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Changing perceptions of eating disorders in Dorset

24/06/15

The number of teenagers admitted to hospital with eating disorders, has nearly doubled in just three years. Two new videos aim to raise awareness of the impact of eating disorders on those affected by the conditions and their families.

Healthwatch Dorset have teamed up with Bournemouth University and Dorset Healthcare University NHS Foundation Trust to produce videos to raise awareness and reduce stigma about eating disorders.

The videos feature people from Dorset speaking about their experiences of eating disorders such as anorexia and bulimia nervosa, and their recovery – alongside friends and family talking about how they were also affected.

How did the video come about?

We gathered feedback about child and adolescent mental health services that suggested that we should do a project on eating disorders, focused on hope and recovery. We thought that developing a video would also provide us with a useful resource for our work with local schools.

How did you develop it?

The collaboration worked really well, we've worked with Bournemouth University before on a video project called 'Living Well with Dementia in Dorset'. For this collaboration, we part funded the project and found people who are affected by eating disorders who were willing to take part in the videos, as well as promoting and supporting the launch event. Bournemouth University took the lead and organised the filming and video editing with support and additional funding from Dorset Healthcare. 

What difference will it make?

Collectively the videos have already had over 3000 views on YouTube which is fantastic. We hope that the videos will raise awareness of eating disorders and give hope to people that it is possible to recover and lead a normal life and that there are people who can support you through that process.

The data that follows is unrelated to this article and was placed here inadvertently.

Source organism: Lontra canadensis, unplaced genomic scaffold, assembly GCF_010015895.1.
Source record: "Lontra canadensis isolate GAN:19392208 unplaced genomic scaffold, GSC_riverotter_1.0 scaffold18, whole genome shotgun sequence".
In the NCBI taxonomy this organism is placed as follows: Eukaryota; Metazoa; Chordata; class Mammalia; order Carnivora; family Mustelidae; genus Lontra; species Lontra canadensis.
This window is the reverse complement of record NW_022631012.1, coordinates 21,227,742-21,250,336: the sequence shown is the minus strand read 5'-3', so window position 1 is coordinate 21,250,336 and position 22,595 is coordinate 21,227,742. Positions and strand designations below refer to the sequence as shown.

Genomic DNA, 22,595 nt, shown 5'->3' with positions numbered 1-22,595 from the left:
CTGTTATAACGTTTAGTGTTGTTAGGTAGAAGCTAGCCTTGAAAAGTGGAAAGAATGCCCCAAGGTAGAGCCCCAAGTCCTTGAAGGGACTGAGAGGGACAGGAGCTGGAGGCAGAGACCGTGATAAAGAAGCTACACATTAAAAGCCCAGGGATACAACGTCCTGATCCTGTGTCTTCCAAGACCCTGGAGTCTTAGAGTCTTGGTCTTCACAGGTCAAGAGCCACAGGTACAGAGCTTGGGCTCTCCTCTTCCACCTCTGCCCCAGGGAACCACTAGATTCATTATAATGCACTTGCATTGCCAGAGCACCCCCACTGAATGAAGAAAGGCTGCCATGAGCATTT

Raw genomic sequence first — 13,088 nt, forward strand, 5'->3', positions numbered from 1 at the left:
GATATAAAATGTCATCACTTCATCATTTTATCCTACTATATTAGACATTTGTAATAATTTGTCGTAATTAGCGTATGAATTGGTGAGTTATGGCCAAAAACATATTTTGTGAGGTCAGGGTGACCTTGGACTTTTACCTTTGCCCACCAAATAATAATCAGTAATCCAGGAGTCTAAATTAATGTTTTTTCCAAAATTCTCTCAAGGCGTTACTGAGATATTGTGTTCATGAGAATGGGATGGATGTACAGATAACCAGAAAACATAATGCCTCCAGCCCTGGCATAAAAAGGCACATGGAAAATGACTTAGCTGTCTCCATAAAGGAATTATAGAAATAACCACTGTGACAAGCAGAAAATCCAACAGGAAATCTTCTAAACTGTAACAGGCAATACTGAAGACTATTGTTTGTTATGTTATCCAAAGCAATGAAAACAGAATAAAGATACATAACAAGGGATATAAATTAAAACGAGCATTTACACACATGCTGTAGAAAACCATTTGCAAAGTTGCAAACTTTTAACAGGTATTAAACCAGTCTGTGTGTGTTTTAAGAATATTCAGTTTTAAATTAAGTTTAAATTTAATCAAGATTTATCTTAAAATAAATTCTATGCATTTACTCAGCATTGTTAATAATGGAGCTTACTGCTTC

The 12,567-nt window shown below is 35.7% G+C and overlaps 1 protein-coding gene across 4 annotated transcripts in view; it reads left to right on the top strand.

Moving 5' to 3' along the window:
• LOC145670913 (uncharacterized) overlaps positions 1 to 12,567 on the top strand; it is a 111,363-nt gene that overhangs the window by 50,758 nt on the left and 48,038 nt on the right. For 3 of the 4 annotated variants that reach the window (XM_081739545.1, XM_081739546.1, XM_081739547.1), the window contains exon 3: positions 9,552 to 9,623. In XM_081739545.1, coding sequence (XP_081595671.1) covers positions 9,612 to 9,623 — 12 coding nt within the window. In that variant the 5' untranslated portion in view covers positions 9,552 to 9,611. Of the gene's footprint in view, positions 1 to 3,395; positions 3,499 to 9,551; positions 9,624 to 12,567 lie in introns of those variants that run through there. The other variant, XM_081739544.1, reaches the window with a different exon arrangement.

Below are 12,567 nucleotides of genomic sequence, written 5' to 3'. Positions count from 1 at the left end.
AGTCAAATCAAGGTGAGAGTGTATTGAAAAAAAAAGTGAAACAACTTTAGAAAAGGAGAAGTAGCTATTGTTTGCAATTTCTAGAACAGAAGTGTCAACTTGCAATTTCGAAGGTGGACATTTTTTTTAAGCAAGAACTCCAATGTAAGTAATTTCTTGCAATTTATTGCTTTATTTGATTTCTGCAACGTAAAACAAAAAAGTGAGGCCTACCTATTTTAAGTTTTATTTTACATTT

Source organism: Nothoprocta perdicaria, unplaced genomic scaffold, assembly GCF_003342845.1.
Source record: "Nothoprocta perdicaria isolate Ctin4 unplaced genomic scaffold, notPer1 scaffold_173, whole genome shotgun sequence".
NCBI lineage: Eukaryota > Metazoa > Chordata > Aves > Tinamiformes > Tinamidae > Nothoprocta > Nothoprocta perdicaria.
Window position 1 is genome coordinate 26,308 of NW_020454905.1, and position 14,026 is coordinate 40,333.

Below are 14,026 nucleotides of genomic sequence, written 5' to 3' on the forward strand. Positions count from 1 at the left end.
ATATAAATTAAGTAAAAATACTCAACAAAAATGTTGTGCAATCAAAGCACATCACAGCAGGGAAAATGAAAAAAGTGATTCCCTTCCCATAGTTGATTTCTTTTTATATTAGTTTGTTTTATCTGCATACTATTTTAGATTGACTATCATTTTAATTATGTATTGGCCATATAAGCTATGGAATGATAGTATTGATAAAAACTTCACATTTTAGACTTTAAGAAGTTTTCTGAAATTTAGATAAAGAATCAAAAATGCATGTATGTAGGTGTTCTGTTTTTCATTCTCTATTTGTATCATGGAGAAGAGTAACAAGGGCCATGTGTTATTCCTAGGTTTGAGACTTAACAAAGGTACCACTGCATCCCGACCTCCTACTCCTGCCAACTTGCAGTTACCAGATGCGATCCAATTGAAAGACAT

We want to reduce stigma about talking about eating disorders, and give positive messages about recovery.  By using real people’s experiences of having an eating disorder, we hope it will encourage others to come forward who may be suffering in silence.

We’re also running a survey which aims to look at people’s experiences to establish whether watching either of these videos has started to change or reinforce existing attitudes towards eating disorders.

What feedback have you had from public so far?

We unveiled the videos as part of Carer’s week at Bournemouth University to a packed audience of mental health professionals, service users and carers and received a really positive response. People have told us that they were shocked by some of the statistics included and found the videos powerful, informative and emotional. We’ve also had comments from people saying that they will find the videos a useful resource for their work, meaning our messages will be shared further – which is really fantastic news.

The two videos – called Realising I have an eating disorder and Recovering from an eating disorder: hope, strength and life - are available to view on the Bournemouth University YouTube channel.

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